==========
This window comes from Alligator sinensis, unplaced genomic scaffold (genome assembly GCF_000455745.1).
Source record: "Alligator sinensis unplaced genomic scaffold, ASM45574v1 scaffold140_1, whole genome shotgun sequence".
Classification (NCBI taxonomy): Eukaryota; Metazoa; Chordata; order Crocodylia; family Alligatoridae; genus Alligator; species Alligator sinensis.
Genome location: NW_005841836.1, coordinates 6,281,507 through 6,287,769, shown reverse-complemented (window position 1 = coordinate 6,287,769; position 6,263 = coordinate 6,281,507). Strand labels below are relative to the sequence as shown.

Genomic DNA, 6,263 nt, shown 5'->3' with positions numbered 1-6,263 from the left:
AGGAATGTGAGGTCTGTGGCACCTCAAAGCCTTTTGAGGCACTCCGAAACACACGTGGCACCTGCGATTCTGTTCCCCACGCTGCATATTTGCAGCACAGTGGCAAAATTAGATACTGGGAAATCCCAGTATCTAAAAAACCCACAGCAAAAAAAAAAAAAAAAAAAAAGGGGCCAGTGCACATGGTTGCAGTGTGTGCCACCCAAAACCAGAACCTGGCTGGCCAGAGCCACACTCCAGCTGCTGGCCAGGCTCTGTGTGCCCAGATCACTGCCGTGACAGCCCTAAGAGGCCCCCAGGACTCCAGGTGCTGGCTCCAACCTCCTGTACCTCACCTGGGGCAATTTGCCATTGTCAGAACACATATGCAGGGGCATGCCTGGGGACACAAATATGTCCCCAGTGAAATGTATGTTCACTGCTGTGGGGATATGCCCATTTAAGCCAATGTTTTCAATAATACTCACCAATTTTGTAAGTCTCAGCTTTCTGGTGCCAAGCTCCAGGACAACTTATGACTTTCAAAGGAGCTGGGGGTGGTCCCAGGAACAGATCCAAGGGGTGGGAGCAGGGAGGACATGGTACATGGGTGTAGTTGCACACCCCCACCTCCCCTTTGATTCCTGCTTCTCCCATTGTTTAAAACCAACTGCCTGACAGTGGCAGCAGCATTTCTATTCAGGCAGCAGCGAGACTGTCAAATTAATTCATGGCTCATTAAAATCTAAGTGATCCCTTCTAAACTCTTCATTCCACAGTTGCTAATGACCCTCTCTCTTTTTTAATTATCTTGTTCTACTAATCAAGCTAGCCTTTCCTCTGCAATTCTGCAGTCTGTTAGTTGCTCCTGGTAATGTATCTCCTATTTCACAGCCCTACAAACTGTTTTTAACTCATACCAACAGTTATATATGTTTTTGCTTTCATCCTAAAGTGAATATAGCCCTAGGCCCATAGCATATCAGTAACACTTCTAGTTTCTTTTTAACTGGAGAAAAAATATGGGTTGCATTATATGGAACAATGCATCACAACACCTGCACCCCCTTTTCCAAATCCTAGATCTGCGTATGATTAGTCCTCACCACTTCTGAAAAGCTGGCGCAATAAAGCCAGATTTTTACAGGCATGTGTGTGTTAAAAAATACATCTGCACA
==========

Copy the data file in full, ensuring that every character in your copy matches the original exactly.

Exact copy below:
This window comes from Alligator sinensis, unplaced genomic scaffold (genome assembly GCF_000455745.1).
Source record: "Alligator sinensis unplaced genomic scaffold, ASM45574v1 scaffold140_1, whole genome shotgun sequence".
Classification (NCBI taxonomy): Eukaryota; Metazoa; Chordata; order Crocodylia; family Alligatoridae; genus Alligator; species Alligator sinensis.
Genome location: NW_005841836.1, coordinates 6,281,507 through 6,287,769, shown reverse-complemented (window position 1 = coordinate 6,287,769; position 6,263 = coordinate 6,281,507). Strand labels below are relative to the sequence as shown.

Genomic DNA, 6,263 nt, shown 5'->3' with positions numbered 1-6,263 from the left:
AGGAATGTGAGGTCTGTGGCACCTCAAAGCCTTTTGAGGCACTCCGAAACACACGTGGCACCTGCGATTCTGTTCCCCACGCTGCATATTTGCAGCACAGTGGCAAAATTAGATACTGGGAAATCCCAGTATCTAAAAAACCCACAGCAAAAAAAAAAAAAAAAAAAAAGGGGCCAGTGCACATGGTTGCAGTGTGTGCCACCCAAAACCAGAACCTGGCTGGCCAGAGCCACACTCCAGCTGCTGGCCAGGCTCTGTGTGCCCAGATCACTGCCGTGACAGCCCTAAGAGGCCCCCAGGACTCCAGGTGCTGGCTCCAACCTCCTGTACCTCACCTGGGGCAATTTGCCATTGTCAGAACACATATGCAGGGGCATGCCTGGGGACACAAATATGTCCCCAGTGAAATGTATGTTCACTGCTGTGGGGATATGCCCATTTAAGCCAATGTTTTCAATAATACTCACCAATTTTGTAAGTCTCAGCTTTCTGGTGCCAAGCTCCAGGACAACTTATGACTTTCAAAGGAGCTGGGGGTGGTCCCAGGAACAGATCCAAGGGGTGGGAGCAGGGAGGACATGGTACATGGGTGTAGTTGCACACCCCCACCTCCCCTTTGATTCCTGCTTCTCCCATTGTTTAAAACCAACTGCCTGACAGTGGCAGCAGCATTTCTATTCAGGCAGCAGCGAGACTGTCAAATTAATTCATGGCTCATTAAAATCTAAGTGATCCCTTCTAAACTCTTCATTCCACAGTTGCTAATGACCCTCTCTCTTTTTTAATTATCTTGTTCTACTAATCAAGCTAGCCTTTCCTCTGCAATTCTGCAGTCTGTTAGTTGCTCCTGGTAATGTATCTCCTATTTCACAGCCCTACAAACTGTTTTTAACTCATACCAACAGTTATATATGTTTTTGCTTTCATCCTAAAGTGAATATAGCCCTAGGCCCATAGCATATCAGTAACACTTCTAGTTTCTTTTTAACTGGAGAAAAAATATGGGTTGCATTATATGGAACAATGCATCACAACACCTGCACCCCCTTTTCCAAATCCTAGATCTGCGTATGATTAGTCCTCACCACTTCTGAAAAGCTGGCGCAATAAAGCCAGATTTTTACAGGCATGTGTGTGTTAAAAAATACATCTGCACA